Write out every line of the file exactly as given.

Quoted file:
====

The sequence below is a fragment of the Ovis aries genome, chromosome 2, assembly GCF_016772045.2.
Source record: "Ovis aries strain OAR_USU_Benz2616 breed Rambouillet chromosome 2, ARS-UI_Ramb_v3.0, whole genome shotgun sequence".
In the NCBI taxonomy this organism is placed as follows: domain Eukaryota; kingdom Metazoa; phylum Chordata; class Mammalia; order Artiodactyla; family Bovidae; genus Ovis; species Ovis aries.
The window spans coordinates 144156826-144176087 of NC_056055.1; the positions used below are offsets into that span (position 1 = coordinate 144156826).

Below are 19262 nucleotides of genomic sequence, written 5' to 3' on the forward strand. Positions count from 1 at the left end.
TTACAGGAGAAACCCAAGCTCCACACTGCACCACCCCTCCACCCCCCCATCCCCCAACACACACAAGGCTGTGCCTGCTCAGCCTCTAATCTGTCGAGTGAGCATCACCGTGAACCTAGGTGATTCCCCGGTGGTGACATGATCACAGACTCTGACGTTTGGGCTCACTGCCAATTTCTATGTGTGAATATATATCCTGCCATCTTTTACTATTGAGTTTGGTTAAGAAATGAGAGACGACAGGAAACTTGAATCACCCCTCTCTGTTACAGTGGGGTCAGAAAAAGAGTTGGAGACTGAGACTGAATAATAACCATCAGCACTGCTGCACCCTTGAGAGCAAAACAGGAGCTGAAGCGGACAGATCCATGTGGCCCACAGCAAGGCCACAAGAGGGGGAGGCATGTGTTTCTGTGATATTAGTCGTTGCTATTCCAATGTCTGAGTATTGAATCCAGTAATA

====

The sequence below is a fragment of the Ovis aries genome, chromosome 2, assembly GCF_016772045.2.
Source record: "Ovis aries strain OAR_USU_Benz2616 breed Rambouillet chromosome 2, ARS-UI_Ramb_v3.0, whole genome shotgun sequence".
In the NCBI taxonomy this organism is placed as follows: domain Eukaryota; kingdom Metazoa; phylum Chordata; class Mammalia; order Artiodactyla; family Bovidae; genus Ovis; species Ovis aries.
The window spans coordinates 144156826-144176087 of NC_056055.1; the positions used below are offsets into that span (position 1 = coordinate 144156826).

Below are 19262 nucleotides of genomic sequence, written 5' to 3' on the forward strand. Positions count from 1 at the left end.
TTACAGGAGAAACCCAAGCTCCACACTGCACCACCCCTCCACCCCCCCATCCCCCAACACACACAAGGCTGTGCCTGCTCAGCCTCTAATCTGTCGAGTGAGCATCACCGTGAACCTAGGTGATTCCCCGGTGGTGACATGATCACAGACTCTGACGTTTGGGCTCACTGCCAATTTCTATGTGTGAATATATATCCTGCCATCTTTTACTATTGAGTTTGGTTAAGAAATGAGAGACGACAGGAAACTTGAATCACCCCTCTCTGTTACAGTGGGGTCAGAAAAAGAGTTGGAGACTGAGACTGAATAATAACCATCAGCACTGCTGCACCCTTGAGAGCAAAACAGGAGCTGAAGCGGACAGATCCATGTGGCCCACAGCAAGGCCACAAGAGGGGGAGGCATGTGTTTCTGTGATATTAGTCGTTGCTATTCCAATGTCTGAGTATTGAATCCAGTAATA